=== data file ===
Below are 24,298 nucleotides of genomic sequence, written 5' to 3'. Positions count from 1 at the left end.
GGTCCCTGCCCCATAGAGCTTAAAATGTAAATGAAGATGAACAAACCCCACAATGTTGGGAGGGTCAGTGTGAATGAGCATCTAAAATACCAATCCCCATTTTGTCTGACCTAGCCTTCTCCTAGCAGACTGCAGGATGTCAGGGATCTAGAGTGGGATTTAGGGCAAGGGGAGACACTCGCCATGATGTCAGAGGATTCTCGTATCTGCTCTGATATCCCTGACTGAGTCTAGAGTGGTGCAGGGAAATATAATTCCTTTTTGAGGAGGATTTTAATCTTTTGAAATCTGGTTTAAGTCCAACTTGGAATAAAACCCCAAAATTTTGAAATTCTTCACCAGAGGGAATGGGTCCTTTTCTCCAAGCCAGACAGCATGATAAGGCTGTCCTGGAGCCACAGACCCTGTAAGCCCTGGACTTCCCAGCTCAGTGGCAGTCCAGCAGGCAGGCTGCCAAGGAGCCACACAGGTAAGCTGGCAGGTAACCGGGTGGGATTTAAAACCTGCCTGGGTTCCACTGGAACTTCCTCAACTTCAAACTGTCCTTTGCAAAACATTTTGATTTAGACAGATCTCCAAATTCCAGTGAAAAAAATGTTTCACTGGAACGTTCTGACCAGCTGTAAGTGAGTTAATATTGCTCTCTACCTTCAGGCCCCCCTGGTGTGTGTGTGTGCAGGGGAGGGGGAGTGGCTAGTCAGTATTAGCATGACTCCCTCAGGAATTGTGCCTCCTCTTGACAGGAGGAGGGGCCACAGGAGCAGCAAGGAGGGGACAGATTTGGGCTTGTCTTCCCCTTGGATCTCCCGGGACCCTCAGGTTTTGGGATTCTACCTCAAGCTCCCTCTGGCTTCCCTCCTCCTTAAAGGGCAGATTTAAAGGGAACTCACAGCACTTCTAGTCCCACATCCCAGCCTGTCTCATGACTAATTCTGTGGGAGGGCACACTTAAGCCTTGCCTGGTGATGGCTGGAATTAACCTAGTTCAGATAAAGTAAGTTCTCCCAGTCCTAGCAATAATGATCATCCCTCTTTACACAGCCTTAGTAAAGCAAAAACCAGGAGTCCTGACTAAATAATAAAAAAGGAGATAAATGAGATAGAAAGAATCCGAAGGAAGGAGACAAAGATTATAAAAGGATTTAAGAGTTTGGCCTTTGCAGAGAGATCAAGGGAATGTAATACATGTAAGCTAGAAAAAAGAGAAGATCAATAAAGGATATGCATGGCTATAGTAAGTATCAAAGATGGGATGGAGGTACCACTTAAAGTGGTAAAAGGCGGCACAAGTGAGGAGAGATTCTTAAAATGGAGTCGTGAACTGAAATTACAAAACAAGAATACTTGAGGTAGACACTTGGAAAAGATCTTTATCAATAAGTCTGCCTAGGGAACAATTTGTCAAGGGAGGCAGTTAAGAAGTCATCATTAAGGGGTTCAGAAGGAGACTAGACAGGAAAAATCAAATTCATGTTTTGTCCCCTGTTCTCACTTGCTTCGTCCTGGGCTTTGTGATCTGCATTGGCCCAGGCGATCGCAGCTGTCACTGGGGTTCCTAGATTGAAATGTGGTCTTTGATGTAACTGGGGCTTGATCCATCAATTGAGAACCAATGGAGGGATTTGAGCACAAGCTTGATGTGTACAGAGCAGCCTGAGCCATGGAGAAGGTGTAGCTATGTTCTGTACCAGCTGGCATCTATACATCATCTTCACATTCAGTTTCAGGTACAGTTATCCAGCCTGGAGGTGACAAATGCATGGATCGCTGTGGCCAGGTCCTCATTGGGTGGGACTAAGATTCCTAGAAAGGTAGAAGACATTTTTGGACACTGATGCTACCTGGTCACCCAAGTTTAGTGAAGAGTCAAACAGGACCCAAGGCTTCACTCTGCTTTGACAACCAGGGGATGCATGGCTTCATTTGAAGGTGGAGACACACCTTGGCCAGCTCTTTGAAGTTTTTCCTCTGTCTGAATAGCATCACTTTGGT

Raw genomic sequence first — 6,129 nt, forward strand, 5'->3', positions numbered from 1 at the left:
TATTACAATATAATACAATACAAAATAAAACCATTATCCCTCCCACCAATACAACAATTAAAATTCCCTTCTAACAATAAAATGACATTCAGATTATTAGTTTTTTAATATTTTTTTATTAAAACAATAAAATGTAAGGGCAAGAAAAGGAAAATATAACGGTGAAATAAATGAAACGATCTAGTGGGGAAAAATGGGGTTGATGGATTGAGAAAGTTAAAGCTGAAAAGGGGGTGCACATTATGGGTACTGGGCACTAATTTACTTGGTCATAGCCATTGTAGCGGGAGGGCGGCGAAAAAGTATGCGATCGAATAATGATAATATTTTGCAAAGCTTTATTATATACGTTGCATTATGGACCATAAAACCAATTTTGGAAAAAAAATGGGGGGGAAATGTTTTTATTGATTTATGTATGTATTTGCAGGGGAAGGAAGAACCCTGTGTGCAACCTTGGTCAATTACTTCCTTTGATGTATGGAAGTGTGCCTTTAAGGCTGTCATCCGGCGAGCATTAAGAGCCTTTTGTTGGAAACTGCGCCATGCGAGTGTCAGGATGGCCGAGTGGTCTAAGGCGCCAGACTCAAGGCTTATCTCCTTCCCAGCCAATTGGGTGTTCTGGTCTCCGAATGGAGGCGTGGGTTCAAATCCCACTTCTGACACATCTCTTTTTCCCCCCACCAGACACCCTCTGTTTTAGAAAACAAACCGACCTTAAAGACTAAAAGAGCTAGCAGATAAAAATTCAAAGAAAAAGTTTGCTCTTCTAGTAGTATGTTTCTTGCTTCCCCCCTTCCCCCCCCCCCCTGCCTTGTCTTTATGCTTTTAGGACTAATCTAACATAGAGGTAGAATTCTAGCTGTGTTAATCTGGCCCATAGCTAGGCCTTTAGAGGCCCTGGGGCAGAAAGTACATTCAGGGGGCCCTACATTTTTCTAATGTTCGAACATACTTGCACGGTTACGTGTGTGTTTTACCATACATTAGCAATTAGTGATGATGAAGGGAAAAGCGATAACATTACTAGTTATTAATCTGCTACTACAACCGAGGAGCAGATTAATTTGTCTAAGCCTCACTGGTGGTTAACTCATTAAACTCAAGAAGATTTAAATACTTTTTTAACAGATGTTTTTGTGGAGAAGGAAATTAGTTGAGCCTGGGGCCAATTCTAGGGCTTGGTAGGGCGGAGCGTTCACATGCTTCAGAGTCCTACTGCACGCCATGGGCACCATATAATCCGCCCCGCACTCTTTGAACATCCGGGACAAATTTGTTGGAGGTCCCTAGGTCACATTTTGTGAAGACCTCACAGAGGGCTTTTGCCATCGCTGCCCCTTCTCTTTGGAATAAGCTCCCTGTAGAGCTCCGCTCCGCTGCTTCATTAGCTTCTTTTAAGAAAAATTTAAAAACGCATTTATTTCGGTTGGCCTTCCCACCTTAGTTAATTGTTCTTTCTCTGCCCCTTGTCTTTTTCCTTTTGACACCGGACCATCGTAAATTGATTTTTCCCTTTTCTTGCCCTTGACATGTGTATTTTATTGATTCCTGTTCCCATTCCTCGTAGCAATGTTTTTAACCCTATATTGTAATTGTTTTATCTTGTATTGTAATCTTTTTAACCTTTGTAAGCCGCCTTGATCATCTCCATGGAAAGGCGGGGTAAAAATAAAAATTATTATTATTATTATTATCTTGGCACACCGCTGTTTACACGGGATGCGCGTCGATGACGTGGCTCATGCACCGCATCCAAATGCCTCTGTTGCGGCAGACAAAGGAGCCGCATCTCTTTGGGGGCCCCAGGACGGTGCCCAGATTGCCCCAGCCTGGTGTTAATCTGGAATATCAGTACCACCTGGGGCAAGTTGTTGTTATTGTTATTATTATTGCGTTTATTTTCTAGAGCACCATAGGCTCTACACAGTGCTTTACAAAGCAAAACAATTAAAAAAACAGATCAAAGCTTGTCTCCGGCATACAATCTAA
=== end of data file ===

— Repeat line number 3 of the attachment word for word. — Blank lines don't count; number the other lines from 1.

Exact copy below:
Raw genomic sequence first — 6,129 nt, forward strand, 5'->3', positions numbered from 1 at the left: